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    5 Ways to Set Great New Year's Resolutions For Your Loved-One in 2020

    Setting goals are an important part of a healthy lifestyle since they help you and your loved one measure your progress and successes. It's also important to break down those goals into manageable and achievable steps so you stay motivated and moving in the right direction. You and your loved one may want to start by thinking long-term - such as what you want to be able to achieve by the end of 2020 - and use this goal to identify the steps to get you there.

    Make a list of health priorities that are important to long-term and short-term health. For instance, what would you like to see change immediately that may have a long-term effect? For instance, your loved one may have diabetes and changing their dietary intake will have a significant effect on how much medication they need to manage their blood sugar and the long-term health effects associated with taking blood sugar medications and high blood sugar. Once you've identified the overall goals, it's time to break them down into five manageable steps.

    Make the Goals Specific

    As you consider the objective you want to achieve at the end of the year, seek to make it as specific as possible. For instance, if you and your loved one believe losing 30 pounds by December 2020 would help their health, then a goal of "losing 30 pounds" is much more specific than "I want to lose weight." However, you'll also want to include not only the outcome but also the method you'll use as this goal will be posted so you and your loved one may read it throughout the year, keeping you on track. So, this goal may become, "I want to lose 20 pounds by December 2020 by exercising three times each week, moving every two hours throughout the day, reducing sugar in my diet, eliminating soda and controlling my portions."

    When Goals Are Measurable You Can Measure Success

    When the goal set has measurable criteria, you have the ability to measure your progress as you work toward success. For instance, with a goal of losing 30 pounds, you can measure the amount lost every 2 weeks to help motivate you and moving toward the ultimate end goal. You can measure how many times your loved one exercised during the week or got up and moved during the day.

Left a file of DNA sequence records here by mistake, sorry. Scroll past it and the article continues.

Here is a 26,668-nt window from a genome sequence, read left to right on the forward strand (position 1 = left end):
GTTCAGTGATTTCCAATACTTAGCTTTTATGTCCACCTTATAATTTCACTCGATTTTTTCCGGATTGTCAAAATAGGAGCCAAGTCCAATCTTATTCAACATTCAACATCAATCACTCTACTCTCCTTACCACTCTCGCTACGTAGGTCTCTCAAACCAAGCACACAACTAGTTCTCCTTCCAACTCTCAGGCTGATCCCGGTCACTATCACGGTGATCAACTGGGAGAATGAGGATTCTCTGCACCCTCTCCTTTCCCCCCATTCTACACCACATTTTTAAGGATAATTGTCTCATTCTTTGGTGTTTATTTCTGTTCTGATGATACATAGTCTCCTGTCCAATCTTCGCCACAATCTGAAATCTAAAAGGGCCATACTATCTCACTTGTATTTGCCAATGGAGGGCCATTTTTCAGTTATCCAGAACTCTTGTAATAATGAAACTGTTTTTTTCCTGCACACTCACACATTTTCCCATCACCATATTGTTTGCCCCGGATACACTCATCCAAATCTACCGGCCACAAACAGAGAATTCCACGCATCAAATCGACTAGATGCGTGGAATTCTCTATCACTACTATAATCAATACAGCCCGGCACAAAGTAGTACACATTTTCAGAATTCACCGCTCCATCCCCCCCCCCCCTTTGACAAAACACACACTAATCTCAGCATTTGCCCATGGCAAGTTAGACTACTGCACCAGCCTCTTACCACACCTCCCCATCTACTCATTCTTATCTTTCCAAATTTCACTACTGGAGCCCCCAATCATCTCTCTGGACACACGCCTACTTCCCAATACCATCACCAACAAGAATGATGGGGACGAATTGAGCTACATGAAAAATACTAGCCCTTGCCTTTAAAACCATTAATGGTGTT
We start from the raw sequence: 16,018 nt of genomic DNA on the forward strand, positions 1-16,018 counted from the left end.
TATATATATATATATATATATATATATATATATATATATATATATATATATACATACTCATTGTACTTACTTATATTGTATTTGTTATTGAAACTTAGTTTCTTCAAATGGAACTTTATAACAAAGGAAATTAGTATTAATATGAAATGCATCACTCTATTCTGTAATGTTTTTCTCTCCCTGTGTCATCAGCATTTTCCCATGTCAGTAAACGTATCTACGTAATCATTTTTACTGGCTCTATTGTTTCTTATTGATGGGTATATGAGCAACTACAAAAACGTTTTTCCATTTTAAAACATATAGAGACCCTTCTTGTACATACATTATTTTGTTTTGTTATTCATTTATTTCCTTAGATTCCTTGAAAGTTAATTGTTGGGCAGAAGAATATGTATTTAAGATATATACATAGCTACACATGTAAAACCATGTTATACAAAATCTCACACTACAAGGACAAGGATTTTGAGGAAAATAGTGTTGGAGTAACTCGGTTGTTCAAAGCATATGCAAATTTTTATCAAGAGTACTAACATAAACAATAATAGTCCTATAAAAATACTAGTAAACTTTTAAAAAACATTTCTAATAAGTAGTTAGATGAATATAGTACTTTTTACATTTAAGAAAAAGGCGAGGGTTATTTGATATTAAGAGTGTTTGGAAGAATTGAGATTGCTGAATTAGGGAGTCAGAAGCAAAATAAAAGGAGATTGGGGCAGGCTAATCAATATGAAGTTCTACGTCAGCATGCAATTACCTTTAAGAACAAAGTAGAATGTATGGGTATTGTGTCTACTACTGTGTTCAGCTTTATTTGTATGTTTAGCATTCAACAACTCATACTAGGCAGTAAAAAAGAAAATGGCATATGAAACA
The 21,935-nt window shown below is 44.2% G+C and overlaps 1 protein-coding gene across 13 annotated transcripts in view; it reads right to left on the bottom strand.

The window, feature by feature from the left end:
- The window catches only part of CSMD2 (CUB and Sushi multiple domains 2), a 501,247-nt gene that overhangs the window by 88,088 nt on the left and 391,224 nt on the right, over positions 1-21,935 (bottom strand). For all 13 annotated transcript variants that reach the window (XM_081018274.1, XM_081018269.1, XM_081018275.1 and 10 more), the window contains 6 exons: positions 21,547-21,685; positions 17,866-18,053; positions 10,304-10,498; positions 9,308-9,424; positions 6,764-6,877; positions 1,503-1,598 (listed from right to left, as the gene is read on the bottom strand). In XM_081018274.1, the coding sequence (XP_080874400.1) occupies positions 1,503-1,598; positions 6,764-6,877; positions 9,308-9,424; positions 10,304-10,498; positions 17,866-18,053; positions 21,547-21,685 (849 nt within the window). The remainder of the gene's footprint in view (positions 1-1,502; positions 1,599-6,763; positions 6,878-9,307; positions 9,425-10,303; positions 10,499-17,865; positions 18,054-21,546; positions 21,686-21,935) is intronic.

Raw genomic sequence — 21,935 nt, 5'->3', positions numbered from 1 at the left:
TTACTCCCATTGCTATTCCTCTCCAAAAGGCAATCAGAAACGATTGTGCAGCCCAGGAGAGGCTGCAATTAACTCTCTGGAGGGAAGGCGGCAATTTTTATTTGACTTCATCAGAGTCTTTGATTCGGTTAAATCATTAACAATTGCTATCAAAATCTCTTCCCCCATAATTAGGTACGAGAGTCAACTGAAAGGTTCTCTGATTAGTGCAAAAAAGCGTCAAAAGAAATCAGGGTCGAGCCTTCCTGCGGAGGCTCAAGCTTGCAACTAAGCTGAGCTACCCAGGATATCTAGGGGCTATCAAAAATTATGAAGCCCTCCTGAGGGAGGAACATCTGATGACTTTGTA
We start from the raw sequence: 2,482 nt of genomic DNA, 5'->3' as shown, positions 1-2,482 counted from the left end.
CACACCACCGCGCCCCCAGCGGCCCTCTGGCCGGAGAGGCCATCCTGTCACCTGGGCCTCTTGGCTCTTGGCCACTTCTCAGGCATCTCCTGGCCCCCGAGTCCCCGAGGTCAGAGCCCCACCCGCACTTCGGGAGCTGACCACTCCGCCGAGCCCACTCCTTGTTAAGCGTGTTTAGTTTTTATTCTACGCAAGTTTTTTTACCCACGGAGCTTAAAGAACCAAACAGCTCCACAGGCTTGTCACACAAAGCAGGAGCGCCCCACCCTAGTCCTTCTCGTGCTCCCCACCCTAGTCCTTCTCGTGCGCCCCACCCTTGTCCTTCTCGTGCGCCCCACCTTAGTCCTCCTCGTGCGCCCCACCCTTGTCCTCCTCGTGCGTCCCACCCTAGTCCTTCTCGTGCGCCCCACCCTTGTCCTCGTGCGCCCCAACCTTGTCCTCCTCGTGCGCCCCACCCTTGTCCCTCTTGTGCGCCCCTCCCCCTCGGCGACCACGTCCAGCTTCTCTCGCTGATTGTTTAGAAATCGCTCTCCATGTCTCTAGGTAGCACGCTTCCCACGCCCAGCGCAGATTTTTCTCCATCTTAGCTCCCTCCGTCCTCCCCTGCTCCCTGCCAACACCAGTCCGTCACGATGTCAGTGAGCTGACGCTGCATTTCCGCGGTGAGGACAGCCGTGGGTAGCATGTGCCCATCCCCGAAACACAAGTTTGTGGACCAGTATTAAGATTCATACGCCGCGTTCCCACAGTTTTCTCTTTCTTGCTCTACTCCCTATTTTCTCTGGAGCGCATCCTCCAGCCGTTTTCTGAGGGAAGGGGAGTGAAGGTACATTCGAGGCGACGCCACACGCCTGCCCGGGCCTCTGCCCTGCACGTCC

Consider other factors that may impact your loved one’s ability to achieve their goal. For instance, they may be a stress eater. This means you may want to help them devise a way of measuring their stress levels each day and tracking the difference this makes in their eating. This allows you to include other stress-reducing strategies along the way to help with weight loss.

    Make the Goals Attainable

    You set yourself and your loved one up for failure if you set goals that are not attainable or that cannot be maintained long-term. For example, it may be attainable for your loved one to lose 2.5 pounds each month, or 30 pounds in one year, but not to lose 50 pounds in a year. When unattainable goals are set, and milestones aren't met, motivation plummets and the ultimate goal may never be achieved.

    Instead, select attainable and measurable goals that you and your loved one are confident you can reach. Break the larger goal into smaller steps to help spell out the process and ensure these smaller steps are realistic.

    Ensure the Goal Is Relevant to Your Loved One

    The goal should be relevant to your family members, not just to you. Using the same example, if they don't see the importance of losing weight to achieve their health goals, then no amount of planning or pushing will help them. Each step must also make sense. If exercise is part of the plan, then make the exercise something they can achieve. Pick the method that works for them.

    Know When You Want to Achieve the Goal

    In other words, have a time that is realistic and achievable. But, be flexible. The goal of losing 30 pounds by the end of 2020 is a good long-term goal. Make smaller goals of losing 2.5 pounds by the end of each month helps raise motivation as the goal is achieved. If the goal isn't achieved, then it can be moved out several weeks, as long as you and your loved one keep moving toward the ultimate goal.

    In other words, don't allow one small failure to torpedo your overall effort. Everyone stumbles and falls. The measurement of failure isn't if you fall or don't reach your goal as planned, but whether you get up and keep moving forward.

    Would You Like Help Setting Health Goals for Your Loved One?

    At Harmony, it is our goal to help your loved one achieve their health goals. We can help you identify how to make this happen and set measurable steps along the way. Call us today! We’ll help create a safe and supportive home for your loved one.

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